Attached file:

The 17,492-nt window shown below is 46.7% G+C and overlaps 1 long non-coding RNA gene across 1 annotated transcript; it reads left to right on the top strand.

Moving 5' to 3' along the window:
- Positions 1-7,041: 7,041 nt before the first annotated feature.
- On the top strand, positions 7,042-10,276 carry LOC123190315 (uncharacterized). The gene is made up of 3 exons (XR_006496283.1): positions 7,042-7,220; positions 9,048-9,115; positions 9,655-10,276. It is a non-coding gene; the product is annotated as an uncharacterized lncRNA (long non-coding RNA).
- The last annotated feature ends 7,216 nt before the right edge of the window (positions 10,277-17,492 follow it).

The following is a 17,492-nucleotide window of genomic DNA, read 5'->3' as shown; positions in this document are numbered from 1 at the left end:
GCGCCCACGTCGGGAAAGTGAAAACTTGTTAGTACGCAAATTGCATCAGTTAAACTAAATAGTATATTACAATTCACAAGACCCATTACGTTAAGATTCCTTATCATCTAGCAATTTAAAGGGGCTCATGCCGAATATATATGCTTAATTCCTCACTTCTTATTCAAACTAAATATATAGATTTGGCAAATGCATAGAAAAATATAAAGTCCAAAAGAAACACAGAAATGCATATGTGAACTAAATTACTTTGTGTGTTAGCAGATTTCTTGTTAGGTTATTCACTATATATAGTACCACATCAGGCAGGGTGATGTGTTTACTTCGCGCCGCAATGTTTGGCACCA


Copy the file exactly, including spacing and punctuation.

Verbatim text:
The 17,492-nt window shown below is 46.7% G+C and overlaps 1 long non-coding RNA gene across 1 annotated transcript; it reads left to right on the top strand.

Moving 5' to 3' along the window:
- Positions 1-7,041: 7,041 nt before the first annotated feature.
- On the top strand, positions 7,042-10,276 carry LOC123190315 (uncharacterized). The gene is made up of 3 exons (XR_006496283.1): positions 7,042-7,220; positions 9,048-9,115; positions 9,655-10,276. It is a non-coding gene; the product is annotated as an uncharacterized lncRNA (long non-coding RNA).
- The last annotated feature ends 7,216 nt before the right edge of the window (positions 10,277-17,492 follow it).

The following is a 17,492-nucleotide window of genomic DNA, read 5'->3' as shown; positions in this document are numbered from 1 at the left end:
GCGCCCACGTCGGGAAAGTGAAAACTTGTTAGTACGCAAATTGCATCAGTTAAACTAAATAGTATATTACAATTCACAAGACCCATTACGTTAAGATTCCTTATCATCTAGCAATTTAAAGGGGCTCATGCCGAATATATATGCTTAATTCCTCACTTCTTATTCAAACTAAATATATAGATTTGGCAAATGCATAGAAAAATATAAAGTCCAAAAGAAACACAGAAATGCATATGTGAACTAAATTACTTTGTGTGTTAGCAGATTTCTTGTTAGGTTATTCACTATATATAGTACCACATCAGGCAGGGTGATGTGTTTACTTCGCGCCGCAATGTTTGGCACCA